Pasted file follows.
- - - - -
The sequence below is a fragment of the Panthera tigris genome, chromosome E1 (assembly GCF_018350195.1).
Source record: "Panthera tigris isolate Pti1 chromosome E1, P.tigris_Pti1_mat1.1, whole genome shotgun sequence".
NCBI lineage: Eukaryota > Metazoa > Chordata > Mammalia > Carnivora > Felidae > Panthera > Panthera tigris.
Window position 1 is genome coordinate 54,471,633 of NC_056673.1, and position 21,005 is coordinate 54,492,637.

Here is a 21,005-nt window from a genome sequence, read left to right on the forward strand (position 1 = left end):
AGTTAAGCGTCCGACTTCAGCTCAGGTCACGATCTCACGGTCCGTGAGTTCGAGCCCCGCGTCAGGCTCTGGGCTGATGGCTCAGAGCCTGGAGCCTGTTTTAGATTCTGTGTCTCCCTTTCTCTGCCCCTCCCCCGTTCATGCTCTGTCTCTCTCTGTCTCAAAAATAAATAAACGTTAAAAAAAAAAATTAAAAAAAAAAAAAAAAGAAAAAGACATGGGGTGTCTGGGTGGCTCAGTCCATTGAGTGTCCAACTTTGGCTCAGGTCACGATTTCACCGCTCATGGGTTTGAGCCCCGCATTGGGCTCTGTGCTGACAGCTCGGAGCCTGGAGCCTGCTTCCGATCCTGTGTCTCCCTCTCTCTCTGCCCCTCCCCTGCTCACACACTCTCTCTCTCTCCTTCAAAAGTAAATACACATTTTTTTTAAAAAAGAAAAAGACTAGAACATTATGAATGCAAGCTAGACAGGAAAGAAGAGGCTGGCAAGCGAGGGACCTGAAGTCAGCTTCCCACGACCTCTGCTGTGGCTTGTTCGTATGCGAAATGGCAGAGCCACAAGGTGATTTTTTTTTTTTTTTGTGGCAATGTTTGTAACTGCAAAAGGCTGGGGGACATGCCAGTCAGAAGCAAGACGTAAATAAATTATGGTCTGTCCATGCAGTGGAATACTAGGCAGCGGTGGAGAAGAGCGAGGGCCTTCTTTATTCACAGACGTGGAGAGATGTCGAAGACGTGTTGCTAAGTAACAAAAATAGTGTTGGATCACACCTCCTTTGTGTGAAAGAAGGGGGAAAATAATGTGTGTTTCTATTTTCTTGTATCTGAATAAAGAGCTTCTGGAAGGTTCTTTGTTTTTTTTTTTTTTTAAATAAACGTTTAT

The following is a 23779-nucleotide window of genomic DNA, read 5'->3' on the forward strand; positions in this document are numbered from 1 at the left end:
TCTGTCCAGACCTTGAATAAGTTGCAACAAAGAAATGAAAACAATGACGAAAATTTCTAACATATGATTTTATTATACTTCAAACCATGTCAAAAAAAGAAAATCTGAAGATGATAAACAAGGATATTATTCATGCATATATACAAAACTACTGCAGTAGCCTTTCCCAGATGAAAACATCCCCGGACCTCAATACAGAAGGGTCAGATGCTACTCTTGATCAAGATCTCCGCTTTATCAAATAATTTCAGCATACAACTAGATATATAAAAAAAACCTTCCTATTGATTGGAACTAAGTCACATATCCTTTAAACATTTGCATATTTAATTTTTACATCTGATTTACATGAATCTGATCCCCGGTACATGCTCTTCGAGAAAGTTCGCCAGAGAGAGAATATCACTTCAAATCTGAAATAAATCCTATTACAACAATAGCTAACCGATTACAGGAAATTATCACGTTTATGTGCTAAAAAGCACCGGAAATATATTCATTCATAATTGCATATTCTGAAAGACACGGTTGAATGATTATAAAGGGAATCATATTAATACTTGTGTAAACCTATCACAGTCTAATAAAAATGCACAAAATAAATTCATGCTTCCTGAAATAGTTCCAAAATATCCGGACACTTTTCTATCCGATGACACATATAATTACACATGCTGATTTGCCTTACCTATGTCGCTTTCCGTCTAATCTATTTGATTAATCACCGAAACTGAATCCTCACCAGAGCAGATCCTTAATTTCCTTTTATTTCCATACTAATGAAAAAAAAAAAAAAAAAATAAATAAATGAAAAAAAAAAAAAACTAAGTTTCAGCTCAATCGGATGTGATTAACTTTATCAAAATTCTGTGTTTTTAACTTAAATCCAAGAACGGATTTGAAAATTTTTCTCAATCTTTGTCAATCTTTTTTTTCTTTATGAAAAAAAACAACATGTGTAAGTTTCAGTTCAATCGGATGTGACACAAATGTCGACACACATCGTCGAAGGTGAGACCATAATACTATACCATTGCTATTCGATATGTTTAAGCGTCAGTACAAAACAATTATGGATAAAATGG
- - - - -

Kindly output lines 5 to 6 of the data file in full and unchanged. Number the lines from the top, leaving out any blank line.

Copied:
Here is a 21,005-nt window from a genome sequence, read left to right on the forward strand (position 1 = left end):
AGTTAAGCGTCCGACTTCAGCTCAGGTCACGATCTCACGGTCCGTGAGTTCGAGCCCCGCGTCAGGCTCTGGGCTGATGGCTCAGAGCCTGGAGCCTGTTTTAGATTCTGTGTCTCCCTTTCTCTGCCCCTCCCCCGTTCATGCTCTGTCTCTCTCTGTCTCAAAAATAAATAAACGTTAAAAAAAAAAATTAAAAAAAAAAAAAAAAGAAAAAGACATGGGGTGTCTGGGTGGCTCAGTCCATTGAGTGTCCAACTTTGGCTCAGGTCACGATTTCACCGCTCATGGGTTTGAGCCCCGCATTGGGCTCTGTGCTGACAGCTCGGAGCCTGGAGCCTGCTTCCGATCCTGTGTCTCCCTCTCTCTCTGCCCCTCCCCTGCTCACACACTCTCTCTCTCTCCTTCAAAAGTAAATACACATTTTTTTTAAAAAAGAAAAAGACTAGAACATTATGAATGCAAGCTAGACAGGAAAGAAGAGGCTGGCAAGCGAGGGACCTGAAGTCAGCTTCCCACGACCTCTGCTGTGGCTTGTTCGTATGCGAAATGGCAGAGCCACAAGGTGATTTTTTTTTTTTTTTGTGGCAATGTTTGTAACTGCAAAAGGCTGGGGGACATGCCAGTCAGAAGCAAGACGTAAATAAATTATGGTCTGTCCATGCAGTGGAATACTAGGCAGCGGTGGAGAAGAGCGAGGGCCTTCTTTATTCACAGACGTGGAGAGATGTCGAAGACGTGTTGCTAAGTAACAAAAATAGTGTTGGATCACACCTCCTTTGTGTGAAAGAAGGGGGAAAATAATGTGTGTTTCTATTTTCTTGTATCTGAATAAAGAGCTTCTGGAAGGTTCTTTGTTTTTTTTTTTTTTTAAATAAACGTTTAT